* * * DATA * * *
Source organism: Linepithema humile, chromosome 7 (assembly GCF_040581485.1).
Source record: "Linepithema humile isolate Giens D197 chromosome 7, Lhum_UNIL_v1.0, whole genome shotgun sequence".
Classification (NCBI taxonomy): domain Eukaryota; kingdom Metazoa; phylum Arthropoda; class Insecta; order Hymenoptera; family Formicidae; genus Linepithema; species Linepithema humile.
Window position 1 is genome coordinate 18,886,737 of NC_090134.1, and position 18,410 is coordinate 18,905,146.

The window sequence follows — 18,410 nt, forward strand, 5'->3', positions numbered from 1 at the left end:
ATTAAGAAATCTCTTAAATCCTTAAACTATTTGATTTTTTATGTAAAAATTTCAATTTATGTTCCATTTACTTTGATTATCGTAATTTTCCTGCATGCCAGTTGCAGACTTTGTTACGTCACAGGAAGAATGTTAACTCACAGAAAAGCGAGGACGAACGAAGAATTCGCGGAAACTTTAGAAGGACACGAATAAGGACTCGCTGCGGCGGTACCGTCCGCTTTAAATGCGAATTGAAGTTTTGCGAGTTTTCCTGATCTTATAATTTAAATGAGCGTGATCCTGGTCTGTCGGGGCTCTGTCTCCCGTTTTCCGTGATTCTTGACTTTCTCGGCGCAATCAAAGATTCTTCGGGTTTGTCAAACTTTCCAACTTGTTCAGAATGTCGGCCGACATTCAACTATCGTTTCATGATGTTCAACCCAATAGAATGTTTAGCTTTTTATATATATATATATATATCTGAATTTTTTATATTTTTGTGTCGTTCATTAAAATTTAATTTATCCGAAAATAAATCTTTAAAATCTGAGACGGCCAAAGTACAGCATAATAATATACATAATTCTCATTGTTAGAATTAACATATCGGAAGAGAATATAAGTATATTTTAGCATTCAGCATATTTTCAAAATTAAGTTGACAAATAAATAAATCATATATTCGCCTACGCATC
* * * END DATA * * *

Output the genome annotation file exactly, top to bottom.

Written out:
Source organism: Linepithema humile, chromosome 7 (assembly GCF_040581485.1).
Source record: "Linepithema humile isolate Giens D197 chromosome 7, Lhum_UNIL_v1.0, whole genome shotgun sequence".
Classification (NCBI taxonomy): domain Eukaryota; kingdom Metazoa; phylum Arthropoda; class Insecta; order Hymenoptera; family Formicidae; genus Linepithema; species Linepithema humile.
Window position 1 is genome coordinate 18,886,737 of NC_090134.1, and position 18,410 is coordinate 18,905,146.

The window sequence follows — 18,410 nt, forward strand, 5'->3', positions numbered from 1 at the left end:
ATTAAGAAATCTCTTAAATCCTTAAACTATTTGATTTTTTATGTAAAAATTTCAATTTATGTTCCATTTACTTTGATTATCGTAATTTTCCTGCATGCCAGTTGCAGACTTTGTTACGTCACAGGAAGAATGTTAACTCACAGAAAAGCGAGGACGAACGAAGAATTCGCGGAAACTTTAGAAGGACACGAATAAGGACTCGCTGCGGCGGTACCGTCCGCTTTAAATGCGAATTGAAGTTTTGCGAGTTTTCCTGATCTTATAATTTAAATGAGCGTGATCCTGGTCTGTCGGGGCTCTGTCTCCCGTTTTCCGTGATTCTTGACTTTCTCGGCGCAATCAAAGATTCTTCGGGTTTGTCAAACTTTCCAACTTGTTCAGAATGTCGGCCGACATTCAACTATCGTTTCATGATGTTCAACCCAATAGAATGTTTAGCTTTTTATATATATATATATATATCTGAATTTTTTATATTTTTGTGTCGTTCATTAAAATTTAATTTATCCGAAAATAAATCTTTAAAATCTGAGACGGCCAAAGTACAGCATAATAATATACATAATTCTCATTGTTAGAATTAACATATCGGAAGAGAATATAAGTATATTTTAGCATTCAGCATATTTTCAAAATTAAGTTGACAAATAAATAAATCATATATTCGCCTACGCATC